Rick Uribe didn’t expect to perform especially well in last year’s Oklahoma City Memorial Marathon.
An emergency appendectomy on Christmas Eve 2012 put Uribe behind his normal training schedule, so two weeks before the event last April, he’d already accepted that he wouldn’t log his best time in Oklahoma City.
But on Monday, April 15, 2013, while vacationing with his family on South Padre Island, Texas, Uribe learned of the Boston Marathon bombing.
“I determined then that I would make every attempt to qualify for Boston,” Uribe said. “It is the oldest continuous marathon, and we lost something that day.
“I wanted to be part of taking it back.”
Needing to finish the Oklahoma City marathon in 3:25 to qualify, Uribe crossed the finish line with eight minutes to spare. He will run the Boston Marathon on Monday, then he’ll run in Oklahoma City six days later.
The Whitehouse, Texas, native is one of 44 people to finish every Oklahoma City Memorial Marathon since the first in 2001. His initial, apathetic response to the Alfred P. Murrah Building bombing on April 19, 1995, isn’t something Uribe is proud of, but he’s channeled those feelings of shame into a very personal, solemn reminder to never take things for granted.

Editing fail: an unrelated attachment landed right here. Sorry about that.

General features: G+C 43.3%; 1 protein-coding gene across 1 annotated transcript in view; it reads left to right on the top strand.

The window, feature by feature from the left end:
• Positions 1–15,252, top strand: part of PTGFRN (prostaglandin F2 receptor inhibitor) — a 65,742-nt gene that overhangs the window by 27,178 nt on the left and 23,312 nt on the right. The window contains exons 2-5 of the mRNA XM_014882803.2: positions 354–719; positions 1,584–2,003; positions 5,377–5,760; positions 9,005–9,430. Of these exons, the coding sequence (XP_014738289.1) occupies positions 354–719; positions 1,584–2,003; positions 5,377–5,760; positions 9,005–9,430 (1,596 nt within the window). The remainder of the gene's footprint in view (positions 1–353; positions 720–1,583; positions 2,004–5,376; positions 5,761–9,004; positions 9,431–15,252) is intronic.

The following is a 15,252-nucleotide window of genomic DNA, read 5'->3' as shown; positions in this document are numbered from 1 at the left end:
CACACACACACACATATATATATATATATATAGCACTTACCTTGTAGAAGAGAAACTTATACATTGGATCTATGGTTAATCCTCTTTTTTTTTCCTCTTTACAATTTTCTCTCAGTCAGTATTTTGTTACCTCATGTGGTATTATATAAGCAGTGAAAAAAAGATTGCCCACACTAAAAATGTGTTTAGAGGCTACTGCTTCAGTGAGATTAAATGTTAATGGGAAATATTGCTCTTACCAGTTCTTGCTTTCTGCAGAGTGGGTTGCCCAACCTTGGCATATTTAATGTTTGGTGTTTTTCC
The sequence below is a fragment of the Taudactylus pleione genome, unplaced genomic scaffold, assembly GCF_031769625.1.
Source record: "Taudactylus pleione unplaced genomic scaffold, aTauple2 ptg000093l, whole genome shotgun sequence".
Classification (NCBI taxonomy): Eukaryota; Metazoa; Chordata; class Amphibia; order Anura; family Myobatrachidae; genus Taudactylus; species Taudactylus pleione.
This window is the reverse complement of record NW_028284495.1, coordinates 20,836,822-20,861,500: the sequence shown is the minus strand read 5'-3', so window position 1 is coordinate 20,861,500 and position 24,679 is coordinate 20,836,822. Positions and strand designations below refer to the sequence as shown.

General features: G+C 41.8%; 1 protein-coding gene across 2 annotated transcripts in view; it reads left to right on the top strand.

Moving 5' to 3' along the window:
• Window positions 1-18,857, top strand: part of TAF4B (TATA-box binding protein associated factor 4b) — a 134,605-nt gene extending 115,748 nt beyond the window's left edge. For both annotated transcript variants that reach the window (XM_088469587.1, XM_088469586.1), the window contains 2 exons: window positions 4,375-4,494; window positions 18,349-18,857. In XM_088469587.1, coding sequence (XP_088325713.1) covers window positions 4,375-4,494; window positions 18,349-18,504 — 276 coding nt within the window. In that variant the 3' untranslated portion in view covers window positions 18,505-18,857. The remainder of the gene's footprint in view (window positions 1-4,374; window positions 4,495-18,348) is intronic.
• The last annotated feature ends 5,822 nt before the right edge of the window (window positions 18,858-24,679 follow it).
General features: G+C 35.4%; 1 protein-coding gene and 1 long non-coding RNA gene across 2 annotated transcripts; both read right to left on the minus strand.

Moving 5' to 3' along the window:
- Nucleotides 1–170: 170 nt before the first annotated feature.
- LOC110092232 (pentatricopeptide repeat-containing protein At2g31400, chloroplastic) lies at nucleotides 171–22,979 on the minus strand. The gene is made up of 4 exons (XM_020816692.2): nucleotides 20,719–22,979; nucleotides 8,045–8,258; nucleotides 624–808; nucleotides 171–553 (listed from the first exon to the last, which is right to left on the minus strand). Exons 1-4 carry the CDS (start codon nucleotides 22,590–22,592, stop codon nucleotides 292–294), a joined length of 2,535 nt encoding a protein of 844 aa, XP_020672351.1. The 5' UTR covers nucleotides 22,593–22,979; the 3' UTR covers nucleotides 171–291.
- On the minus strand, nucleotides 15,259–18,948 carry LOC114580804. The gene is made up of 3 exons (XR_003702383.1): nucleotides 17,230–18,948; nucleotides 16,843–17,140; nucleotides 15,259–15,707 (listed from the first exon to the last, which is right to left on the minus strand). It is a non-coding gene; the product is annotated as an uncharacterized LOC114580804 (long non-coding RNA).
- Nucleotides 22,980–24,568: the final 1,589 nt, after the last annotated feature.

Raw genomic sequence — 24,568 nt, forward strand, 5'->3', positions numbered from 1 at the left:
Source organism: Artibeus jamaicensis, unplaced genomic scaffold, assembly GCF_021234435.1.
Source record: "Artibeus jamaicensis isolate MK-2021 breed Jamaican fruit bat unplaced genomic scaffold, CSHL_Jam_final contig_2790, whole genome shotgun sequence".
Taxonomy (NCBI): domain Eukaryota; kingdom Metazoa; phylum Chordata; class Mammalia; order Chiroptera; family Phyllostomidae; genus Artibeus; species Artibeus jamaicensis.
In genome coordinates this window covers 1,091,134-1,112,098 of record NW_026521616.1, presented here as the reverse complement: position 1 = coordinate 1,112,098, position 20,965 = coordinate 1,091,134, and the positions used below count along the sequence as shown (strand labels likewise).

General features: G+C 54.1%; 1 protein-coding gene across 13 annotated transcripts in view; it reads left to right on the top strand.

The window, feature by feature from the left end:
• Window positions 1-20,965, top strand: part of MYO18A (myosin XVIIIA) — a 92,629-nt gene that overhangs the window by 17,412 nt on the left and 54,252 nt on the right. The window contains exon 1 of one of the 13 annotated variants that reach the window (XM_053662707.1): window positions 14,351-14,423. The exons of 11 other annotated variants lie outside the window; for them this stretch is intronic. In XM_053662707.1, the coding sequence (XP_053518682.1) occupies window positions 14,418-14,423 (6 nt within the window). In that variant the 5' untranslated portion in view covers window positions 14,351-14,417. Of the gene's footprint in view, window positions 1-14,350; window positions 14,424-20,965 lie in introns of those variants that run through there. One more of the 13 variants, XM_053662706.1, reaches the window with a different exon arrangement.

Uribe was managing some properties in Garrison, Texas, the morning of the Oklahoma City bombing, and a co-worker came in to tell him about the attack.
“I don’t think I even flinched,” Uribe said. “I didn’t respond, or push back in my chair and look at the TV and see what happened or anything.”
Uribe imagined the Oklahoma City attack was relatively minor like the 1993 World Trade Center bombing, and went back to work without giving it a second thought.
“Mundane, routine, normal everyday stuff that bores you to tears and sucks the life out of you, and you take it for granted because the victims of the federal building bombing will never have those mundane and normal moments again,” Uribe said. “They were robbed of them.
“Later, to my dismay and chagrin and shame, I discovered just how awful and atrocious the event was. I was just very ashamed at my underreaction that individuals had lost their lives and a community had been disturbed.”